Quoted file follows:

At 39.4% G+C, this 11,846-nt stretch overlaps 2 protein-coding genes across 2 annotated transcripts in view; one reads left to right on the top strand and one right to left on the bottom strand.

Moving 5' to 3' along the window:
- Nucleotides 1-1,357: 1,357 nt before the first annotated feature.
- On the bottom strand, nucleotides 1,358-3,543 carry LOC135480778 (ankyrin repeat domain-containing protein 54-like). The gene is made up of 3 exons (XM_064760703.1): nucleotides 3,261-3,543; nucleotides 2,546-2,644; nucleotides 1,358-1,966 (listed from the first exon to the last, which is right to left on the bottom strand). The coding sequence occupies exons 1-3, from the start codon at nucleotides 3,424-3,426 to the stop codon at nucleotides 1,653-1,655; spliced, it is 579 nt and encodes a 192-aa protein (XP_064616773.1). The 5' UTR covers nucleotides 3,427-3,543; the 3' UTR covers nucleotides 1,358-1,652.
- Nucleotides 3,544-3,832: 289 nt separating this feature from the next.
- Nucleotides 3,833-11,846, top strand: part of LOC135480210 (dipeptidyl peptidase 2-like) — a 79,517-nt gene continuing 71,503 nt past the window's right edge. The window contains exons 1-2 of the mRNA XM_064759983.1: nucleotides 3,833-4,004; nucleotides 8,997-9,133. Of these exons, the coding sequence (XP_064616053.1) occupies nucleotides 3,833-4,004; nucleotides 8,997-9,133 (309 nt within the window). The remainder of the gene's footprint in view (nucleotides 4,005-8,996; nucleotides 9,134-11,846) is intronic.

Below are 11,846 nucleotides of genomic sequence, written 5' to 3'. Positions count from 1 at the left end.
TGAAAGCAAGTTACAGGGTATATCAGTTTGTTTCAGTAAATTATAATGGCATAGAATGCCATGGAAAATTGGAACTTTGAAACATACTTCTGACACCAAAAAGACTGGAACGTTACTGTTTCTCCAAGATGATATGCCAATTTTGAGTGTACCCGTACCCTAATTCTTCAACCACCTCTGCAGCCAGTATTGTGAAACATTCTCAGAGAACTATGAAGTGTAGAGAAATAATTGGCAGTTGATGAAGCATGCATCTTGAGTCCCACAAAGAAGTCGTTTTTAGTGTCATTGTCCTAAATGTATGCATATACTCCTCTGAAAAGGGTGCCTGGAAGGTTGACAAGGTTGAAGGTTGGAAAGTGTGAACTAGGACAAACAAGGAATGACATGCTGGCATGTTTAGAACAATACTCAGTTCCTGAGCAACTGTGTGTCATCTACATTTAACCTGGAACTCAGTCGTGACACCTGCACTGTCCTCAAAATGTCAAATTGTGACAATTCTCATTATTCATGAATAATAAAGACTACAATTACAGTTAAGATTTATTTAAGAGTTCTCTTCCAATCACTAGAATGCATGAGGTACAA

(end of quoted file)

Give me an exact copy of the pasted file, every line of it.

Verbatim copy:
At 39.4% G+C, this 11,846-nt stretch overlaps 2 protein-coding genes across 2 annotated transcripts in view; one reads left to right on the top strand and one right to left on the bottom strand.

Moving 5' to 3' along the window:
- Nucleotides 1-1,357: 1,357 nt before the first annotated feature.
- On the bottom strand, nucleotides 1,358-3,543 carry LOC135480778 (ankyrin repeat domain-containing protein 54-like). The gene is made up of 3 exons (XM_064760703.1): nucleotides 3,261-3,543; nucleotides 2,546-2,644; nucleotides 1,358-1,966 (listed from the first exon to the last, which is right to left on the bottom strand). The coding sequence occupies exons 1-3, from the start codon at nucleotides 3,424-3,426 to the stop codon at nucleotides 1,653-1,655; spliced, it is 579 nt and encodes a 192-aa protein (XP_064616773.1). The 5' UTR covers nucleotides 3,427-3,543; the 3' UTR covers nucleotides 1,358-1,652.
- Nucleotides 3,544-3,832: 289 nt separating this feature from the next.
- Nucleotides 3,833-11,846, top strand: part of LOC135480210 (dipeptidyl peptidase 2-like) — a 79,517-nt gene continuing 71,503 nt past the window's right edge. The window contains exons 1-2 of the mRNA XM_064759983.1: nucleotides 3,833-4,004; nucleotides 8,997-9,133. Of these exons, the coding sequence (XP_064616053.1) occupies nucleotides 3,833-4,004; nucleotides 8,997-9,133 (309 nt within the window). The remainder of the gene's footprint in view (nucleotides 4,005-8,996; nucleotides 9,134-11,846) is intronic.

Below are 11,846 nucleotides of genomic sequence, written 5' to 3'. Positions count from 1 at the left end.
TGAAAGCAAGTTACAGGGTATATCAGTTTGTTTCAGTAAATTATAATGGCATAGAATGCCATGGAAAATTGGAACTTTGAAACATACTTCTGACACCAAAAAGACTGGAACGTTACTGTTTCTCCAAGATGATATGCCAATTTTGAGTGTACCCGTACCCTAATTCTTCAACCACCTCTGCAGCCAGTATTGTGAAACATTCTCAGAGAACTATGAAGTGTAGAGAAATAATTGGCAGTTGATGAAGCATGCATCTTGAGTCCCACAAAGAAGTCGTTTTTAGTGTCATTGTCCTAAATGTATGCATATACTCCTCTGAAAAGGGTGCCTGGAAGGTTGACAAGGTTGAAGGTTGGAAAGTGTGAACTAGGACAAACAAGGAATGACATGCTGGCATGTTTAGAACAATACTCAGTTCCTGAGCAACTGTGTGTCATCTACATTTAACCTGGAACTCAGTCGTGACACCTGCACTGTCCTCAAAATGTCAAATTGTGACAATTCTCATTATTCATGAATAATAAAGACTACAATTACAGTTAAGATTTATTTAAGAGTTCTCTTCCAATCACTAGAATGCATGAGGTACAA